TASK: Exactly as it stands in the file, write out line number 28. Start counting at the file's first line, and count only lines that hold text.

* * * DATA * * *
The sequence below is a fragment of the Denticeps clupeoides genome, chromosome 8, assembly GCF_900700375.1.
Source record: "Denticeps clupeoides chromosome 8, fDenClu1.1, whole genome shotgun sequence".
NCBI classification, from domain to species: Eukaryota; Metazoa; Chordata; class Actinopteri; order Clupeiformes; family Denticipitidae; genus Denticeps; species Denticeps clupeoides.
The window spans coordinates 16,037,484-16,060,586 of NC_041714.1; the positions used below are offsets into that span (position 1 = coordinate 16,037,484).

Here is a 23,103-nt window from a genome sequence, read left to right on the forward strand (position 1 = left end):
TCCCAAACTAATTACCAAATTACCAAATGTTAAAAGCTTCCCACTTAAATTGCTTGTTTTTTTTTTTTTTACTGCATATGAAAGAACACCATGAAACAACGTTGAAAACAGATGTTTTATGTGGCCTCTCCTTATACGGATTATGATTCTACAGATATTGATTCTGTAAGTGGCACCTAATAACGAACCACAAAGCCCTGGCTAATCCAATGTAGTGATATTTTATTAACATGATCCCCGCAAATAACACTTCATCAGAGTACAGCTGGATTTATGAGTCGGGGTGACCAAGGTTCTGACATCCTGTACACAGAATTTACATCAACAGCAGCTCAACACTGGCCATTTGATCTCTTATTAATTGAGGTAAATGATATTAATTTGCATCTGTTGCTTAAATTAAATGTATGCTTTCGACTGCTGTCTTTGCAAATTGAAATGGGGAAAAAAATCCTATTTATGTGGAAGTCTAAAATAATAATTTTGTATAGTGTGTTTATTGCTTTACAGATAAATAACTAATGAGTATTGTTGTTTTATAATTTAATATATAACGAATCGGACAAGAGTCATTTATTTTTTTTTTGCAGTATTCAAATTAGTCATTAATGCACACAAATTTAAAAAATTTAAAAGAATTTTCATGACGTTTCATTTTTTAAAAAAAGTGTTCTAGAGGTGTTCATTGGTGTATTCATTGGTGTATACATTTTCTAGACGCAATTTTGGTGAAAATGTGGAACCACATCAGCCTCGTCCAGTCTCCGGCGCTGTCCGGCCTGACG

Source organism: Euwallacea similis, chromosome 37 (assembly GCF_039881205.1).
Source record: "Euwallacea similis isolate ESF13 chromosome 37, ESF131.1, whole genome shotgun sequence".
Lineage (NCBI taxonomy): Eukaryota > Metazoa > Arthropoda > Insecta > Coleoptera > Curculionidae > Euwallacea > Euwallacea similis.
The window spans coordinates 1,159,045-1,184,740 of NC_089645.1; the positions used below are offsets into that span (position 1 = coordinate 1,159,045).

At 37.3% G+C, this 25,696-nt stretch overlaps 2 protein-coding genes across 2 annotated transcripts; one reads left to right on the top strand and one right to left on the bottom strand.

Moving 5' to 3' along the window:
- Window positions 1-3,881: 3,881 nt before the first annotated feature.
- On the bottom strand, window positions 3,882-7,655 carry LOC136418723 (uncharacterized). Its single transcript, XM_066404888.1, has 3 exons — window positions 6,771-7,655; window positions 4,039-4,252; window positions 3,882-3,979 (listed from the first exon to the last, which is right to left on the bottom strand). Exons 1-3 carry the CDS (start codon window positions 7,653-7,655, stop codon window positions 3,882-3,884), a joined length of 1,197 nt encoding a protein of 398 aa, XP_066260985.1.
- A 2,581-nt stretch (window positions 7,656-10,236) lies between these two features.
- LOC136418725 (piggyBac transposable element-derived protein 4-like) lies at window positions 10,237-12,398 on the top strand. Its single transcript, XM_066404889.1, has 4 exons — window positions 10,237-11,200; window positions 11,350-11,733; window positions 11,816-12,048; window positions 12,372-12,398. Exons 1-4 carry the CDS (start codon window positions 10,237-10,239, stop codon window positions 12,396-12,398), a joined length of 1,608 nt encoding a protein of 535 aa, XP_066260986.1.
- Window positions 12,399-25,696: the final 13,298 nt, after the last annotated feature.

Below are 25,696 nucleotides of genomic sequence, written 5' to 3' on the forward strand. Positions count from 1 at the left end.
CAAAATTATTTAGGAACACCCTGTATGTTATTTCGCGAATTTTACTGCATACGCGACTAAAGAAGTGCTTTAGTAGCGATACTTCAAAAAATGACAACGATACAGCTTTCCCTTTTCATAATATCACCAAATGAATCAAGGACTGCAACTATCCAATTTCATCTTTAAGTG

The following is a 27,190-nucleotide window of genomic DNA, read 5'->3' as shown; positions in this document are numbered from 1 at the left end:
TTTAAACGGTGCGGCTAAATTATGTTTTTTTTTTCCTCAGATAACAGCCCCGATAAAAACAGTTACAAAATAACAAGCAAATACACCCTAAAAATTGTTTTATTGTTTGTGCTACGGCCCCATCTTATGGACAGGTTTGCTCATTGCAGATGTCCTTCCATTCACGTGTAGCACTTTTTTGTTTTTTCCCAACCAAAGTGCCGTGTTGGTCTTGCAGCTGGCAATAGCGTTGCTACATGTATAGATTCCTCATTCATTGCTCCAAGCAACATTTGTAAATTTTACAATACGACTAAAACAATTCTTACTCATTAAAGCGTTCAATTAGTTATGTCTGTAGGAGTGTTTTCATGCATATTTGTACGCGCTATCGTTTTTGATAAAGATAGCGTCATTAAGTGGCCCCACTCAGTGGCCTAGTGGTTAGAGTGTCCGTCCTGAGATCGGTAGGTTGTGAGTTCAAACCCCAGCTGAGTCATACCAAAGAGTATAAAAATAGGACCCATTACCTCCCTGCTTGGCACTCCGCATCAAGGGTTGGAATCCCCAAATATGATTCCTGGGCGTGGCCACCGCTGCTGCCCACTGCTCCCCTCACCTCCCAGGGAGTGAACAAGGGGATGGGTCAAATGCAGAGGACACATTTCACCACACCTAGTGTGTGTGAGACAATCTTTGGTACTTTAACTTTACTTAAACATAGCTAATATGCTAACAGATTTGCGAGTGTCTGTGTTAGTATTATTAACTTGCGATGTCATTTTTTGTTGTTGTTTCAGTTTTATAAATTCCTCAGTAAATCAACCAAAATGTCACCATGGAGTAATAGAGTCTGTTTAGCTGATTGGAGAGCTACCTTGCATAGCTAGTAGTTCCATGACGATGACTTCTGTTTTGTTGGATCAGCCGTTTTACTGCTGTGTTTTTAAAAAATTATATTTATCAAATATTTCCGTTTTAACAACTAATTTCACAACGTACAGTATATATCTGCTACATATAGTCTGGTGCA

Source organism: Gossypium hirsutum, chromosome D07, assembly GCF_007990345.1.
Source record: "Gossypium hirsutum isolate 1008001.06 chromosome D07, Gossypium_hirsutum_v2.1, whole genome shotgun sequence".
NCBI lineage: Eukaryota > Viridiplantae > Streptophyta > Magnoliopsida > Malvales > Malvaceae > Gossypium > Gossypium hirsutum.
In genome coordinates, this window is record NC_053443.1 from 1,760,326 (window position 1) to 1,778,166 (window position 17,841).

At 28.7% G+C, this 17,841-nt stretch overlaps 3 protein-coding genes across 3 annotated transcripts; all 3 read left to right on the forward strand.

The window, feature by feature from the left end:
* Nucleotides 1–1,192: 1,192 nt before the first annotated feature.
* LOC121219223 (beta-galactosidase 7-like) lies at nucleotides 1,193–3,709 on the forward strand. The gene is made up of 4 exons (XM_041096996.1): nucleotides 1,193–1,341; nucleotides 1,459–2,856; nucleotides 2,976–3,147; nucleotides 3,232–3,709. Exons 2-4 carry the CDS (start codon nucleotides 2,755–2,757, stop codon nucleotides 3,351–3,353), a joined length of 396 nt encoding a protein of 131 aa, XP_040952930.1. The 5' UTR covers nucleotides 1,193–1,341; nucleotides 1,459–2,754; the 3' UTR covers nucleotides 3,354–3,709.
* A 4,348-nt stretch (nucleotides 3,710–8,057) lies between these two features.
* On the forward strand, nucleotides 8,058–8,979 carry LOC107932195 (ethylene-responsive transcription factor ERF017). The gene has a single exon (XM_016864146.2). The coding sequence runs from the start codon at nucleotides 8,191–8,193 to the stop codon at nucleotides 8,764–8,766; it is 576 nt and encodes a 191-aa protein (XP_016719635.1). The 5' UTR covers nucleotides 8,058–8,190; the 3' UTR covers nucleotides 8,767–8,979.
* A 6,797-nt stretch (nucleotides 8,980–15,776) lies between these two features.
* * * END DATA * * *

* Nucleotides 1–1,192: 1,192 nt before the first annotated feature.